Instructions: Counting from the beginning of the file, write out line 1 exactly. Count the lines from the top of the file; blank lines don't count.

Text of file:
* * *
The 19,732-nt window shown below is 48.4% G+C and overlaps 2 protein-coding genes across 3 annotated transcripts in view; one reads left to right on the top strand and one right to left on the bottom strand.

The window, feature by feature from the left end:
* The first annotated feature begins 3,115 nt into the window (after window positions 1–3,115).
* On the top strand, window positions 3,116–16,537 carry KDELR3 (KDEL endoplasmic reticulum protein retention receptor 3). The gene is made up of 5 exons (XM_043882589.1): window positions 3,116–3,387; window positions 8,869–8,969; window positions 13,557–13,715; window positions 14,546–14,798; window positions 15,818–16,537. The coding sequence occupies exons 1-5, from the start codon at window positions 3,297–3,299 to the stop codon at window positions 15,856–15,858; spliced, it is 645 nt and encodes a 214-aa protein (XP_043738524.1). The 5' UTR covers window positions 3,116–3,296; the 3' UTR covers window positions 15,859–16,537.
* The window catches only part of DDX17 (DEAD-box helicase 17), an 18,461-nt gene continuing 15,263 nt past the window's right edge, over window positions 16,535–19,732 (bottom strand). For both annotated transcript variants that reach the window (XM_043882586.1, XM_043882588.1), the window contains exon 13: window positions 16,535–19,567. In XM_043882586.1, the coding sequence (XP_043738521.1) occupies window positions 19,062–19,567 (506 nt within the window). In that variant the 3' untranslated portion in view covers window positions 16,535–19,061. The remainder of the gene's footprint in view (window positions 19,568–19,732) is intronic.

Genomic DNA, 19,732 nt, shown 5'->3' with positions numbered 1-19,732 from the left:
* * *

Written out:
The 19,732-nt window shown below is 48.4% G+C and overlaps 2 protein-coding genes across 3 annotated transcripts in view; one reads left to right on the top strand and one right to left on the bottom strand.